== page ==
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Tornado update
msauvage purple
cleolinda
So... I've been sick and really rundown and occasionally waking up in the middle of a cold-medicine half-dream to realize I'm talking to people who aren't there. I'm doing my best to be coherent and organized about this, but... well.

Okay. I have a series of visuals for you. This is one of the aerial shots my mother emailed to me, taken over the Birmingham/Jefferson County area on 4/28. Keep in mind: this isn't even the worst of the destruction, by far--this isn't Tuscaloosa, which was half wiped off the map with $100 million worth of damage.






Okay, now imagine 178 of those, all over the South. Everywhere you see red on this map, imagine that scarred-up swath of nothing.



 



shesnotallthere has been posting updates on utilities and road openings from the Tuscaloosa area over the last several days. Yesterday, she wrote,

Seven days ago, a large tornado wiped out half of my hometown.

I have traveled down University Boulevard in Alberta nearly every day for over 30 years. When I drove down that street the day after the tornado, I got about halfway down and had to stop...I couldn't tell where I was. On a street I know THAT well. That is how total the destruction is. There are no landmarks left, nothing familiar. Just piles of rubble that used to be stores and homes that were built before I was born.

I cannot describe to you the feeling that overcame me then. To be in your own home and yet recognize NOTHING around you...it was terrifying and heart-breaking and it was one of those moments that seems like it *just shouldn't be possible*.

And the PEOPLE. People who lived there were just wandering the streets. Wandering and crying, mostly. Just walking from one pile of rubble to the next and telling each other, "My house was RIGHT HERE yesterday."

There are forty people dead. Forty people who were here, RIGHT HERE, last Wednesday. Now they're gone. I can only imagine how many people are having to relearn how to navigate the world in their absence.

@spann: For those not understanding our suffering, this video tells it all RT @heychandler: http://bit.ly/kgXUpE  #WeAreAlabama

Pleasant Grove is a suburb of Birmingham, mind you. This is what my part of town dodged.





For a few days there, my mother was coming home with stories from a coworker who lives in Moody. She is really, really insistent that I tell y'all about this, but you can skip to the next paragraph if you want. The first two stories are kind of shocking but end well; the third one's sad. 1) Two black labs were picked up by the tornado and flung up into the (dead) power lines, where they got stuck, apparently just... hanging there. But other than, you know, that, the dogs were fine, though neighbors had to climb up and cut them down from the tangle of wires. 2) A husband and wife ran upstairs to their children's room, to grab their two young boys. The wife was able to grab the younger boy on the bottom bunk; the husband got the older boy, about six or seven years old, I think, but the tornado tore the roof off and sucked the boy away, right out of his hands. Afterwards, they found the little boy, alive, a hundred yards away. 3) I keep trying to write this one out, and I'm having a hard time making myself do it. One of the older neighbors sat up all night with a woman's body, wrapped up, on the porch, because rescue teams had enough body bags but not enough transport to take them all back with them. And the neighbor said, "I don't want the strays to get her." So he kept a vigil over it, on the porch, all night.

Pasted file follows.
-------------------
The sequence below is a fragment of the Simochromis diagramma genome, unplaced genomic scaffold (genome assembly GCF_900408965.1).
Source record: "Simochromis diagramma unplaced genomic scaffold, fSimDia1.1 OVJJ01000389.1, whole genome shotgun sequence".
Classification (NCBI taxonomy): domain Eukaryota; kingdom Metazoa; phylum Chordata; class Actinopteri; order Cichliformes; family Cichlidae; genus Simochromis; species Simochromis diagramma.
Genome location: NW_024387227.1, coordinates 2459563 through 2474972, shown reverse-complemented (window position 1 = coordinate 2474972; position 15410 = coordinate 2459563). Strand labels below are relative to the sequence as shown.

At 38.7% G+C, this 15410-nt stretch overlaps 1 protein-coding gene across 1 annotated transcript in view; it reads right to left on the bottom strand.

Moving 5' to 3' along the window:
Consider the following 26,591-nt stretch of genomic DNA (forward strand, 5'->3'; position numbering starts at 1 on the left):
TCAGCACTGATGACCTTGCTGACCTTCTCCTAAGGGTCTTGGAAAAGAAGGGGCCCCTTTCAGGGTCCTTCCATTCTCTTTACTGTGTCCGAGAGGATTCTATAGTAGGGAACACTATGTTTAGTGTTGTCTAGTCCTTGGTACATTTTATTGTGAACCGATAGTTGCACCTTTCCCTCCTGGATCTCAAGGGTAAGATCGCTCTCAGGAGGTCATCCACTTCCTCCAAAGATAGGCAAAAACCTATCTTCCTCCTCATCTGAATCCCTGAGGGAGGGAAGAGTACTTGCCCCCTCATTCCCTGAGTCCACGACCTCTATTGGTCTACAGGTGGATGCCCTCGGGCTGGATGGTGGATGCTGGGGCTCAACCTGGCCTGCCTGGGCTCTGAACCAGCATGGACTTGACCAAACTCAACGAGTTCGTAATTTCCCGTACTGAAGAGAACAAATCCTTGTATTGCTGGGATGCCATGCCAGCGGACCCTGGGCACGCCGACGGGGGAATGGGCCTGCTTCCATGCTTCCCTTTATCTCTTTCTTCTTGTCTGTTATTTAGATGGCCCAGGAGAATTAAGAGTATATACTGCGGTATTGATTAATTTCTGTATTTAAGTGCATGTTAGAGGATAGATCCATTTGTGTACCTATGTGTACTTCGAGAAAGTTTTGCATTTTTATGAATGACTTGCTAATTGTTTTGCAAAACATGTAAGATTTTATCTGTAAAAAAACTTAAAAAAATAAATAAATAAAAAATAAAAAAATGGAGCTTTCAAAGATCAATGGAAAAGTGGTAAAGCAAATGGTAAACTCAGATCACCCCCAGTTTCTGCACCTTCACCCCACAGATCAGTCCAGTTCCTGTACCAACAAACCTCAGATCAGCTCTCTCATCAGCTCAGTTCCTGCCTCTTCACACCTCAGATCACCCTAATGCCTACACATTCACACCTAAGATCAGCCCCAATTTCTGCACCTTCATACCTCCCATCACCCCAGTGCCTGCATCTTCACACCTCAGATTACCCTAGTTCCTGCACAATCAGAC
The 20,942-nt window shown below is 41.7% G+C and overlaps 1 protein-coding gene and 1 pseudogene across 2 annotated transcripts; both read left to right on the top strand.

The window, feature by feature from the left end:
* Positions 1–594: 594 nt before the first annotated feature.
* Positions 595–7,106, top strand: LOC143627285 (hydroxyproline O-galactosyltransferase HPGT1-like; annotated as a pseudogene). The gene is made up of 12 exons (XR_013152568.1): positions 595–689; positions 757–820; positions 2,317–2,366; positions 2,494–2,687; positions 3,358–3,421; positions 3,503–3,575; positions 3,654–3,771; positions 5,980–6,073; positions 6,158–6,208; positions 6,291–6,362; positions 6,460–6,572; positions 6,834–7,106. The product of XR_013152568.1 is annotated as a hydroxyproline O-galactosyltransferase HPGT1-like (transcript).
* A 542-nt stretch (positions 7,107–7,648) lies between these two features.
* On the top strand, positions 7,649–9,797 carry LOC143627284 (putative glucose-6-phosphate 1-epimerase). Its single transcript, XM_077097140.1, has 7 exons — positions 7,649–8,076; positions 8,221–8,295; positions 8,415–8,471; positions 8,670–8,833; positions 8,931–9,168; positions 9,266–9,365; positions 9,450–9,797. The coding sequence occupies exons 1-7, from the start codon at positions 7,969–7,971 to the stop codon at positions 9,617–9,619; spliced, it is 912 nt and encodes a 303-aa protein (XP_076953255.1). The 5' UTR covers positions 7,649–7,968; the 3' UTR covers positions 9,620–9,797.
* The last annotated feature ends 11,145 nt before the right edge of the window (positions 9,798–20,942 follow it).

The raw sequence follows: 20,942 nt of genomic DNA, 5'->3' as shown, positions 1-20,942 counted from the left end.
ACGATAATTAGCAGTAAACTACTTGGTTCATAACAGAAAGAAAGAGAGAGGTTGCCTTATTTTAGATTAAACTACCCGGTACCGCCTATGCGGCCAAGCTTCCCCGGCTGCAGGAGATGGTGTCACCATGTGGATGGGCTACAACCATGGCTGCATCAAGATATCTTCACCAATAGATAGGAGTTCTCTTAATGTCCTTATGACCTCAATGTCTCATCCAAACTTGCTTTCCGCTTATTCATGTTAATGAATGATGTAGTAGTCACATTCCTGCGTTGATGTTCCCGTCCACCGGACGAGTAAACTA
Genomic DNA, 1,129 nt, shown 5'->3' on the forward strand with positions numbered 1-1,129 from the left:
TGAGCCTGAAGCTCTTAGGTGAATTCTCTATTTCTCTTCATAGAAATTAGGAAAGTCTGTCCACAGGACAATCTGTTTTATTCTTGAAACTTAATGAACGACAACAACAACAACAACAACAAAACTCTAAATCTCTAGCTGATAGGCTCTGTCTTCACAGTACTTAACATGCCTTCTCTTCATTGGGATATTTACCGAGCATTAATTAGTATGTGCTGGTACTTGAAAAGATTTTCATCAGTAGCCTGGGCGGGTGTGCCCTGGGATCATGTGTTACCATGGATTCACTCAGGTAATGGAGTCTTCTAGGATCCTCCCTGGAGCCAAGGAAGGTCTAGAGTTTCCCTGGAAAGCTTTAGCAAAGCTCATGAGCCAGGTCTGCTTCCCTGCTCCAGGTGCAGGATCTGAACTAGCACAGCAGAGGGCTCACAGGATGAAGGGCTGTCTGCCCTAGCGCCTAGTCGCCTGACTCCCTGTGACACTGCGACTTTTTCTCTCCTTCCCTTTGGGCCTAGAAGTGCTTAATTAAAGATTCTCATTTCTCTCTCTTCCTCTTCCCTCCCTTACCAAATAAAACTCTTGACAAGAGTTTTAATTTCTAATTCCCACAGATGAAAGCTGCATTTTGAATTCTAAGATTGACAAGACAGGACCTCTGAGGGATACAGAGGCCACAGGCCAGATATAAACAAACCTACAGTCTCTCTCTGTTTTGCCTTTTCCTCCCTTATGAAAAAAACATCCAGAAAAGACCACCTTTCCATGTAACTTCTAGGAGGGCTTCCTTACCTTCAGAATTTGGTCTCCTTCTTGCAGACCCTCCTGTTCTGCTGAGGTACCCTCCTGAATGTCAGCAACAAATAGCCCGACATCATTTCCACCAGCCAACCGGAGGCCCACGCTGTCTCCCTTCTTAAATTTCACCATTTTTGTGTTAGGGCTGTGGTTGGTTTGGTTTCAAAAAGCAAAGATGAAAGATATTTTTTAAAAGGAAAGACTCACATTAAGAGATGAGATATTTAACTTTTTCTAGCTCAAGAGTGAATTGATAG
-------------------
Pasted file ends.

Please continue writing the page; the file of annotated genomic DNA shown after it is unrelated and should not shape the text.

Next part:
I don't really know how to segue from that.


@lillie_80: A FB page is trying to reunite mementos of storm victims with their owners http://bit.ly/iRgYVS (some pics were blown more than 100 miles)

@newmediajim: Man searching through the rubble of his restaurant here in Tuscaloosa. He cheered when he found a bottle of vodka. :) http://yfrog.com/h31niccj

@griner: Photo: Part of the fleet of utility trucks working w/ @alabamapower to restore service. http://plixi.com/p/98334680

@jsandford: In 6 days, @Alabamapower has restored power to a population slightly greater than size of the entire city of Miami.


quizzicalsphinx: "NO WORRIES, Y'ALL. CHARLIE SHEEN IS COMING TO SAVE US."

With torpedo[e]s, no less.

@marcusgilmer: Wait.... WTF? RT @finebaum: Charlie Sheen visits Tuscaloosa's recovery efforts after tornado. http://www.twitpic.com/4sd5go

@cleolinda: Also, I heard that Charlie Sheen is organizing a celebrity baseball game to benefit Tuscaloosa. I am PRETTY sure I did not hallucinate this.

@cleolinda: There's so little news coverage of the multi-state tornado devastation... maybe an attention-monger is exactly what we need right now.

@cleolinda: 450 people are still missing in Tuscaloosa. You monger us up some attention, sir. You monger the shit out of it.


As of this writing, there are now only 13 missing in Tuscaloosa; everyone else has been accounted for, better or worse.


@moirarogersbree: One easy thing to do from a distance is donate to the AL Food Bank: http://bit.ly/m9JNmb

You can also still text REDCROSS to 90999 to give $10.

@rosannecash: This is so easy- Amazon has a 'needs' list for tornado victims; you can buy and they will ship: http://amzn.to/mj6lLI


@SmartBitches: Want to send new bras and underwear down South? Email me for shipping address. Deets: http://is.gd/4Hd4si

@SmartBitches: I have messages about cases of mini shampoo, underwear, coloring books and other needed supplies heading south. SO AWESOME. #wearealabama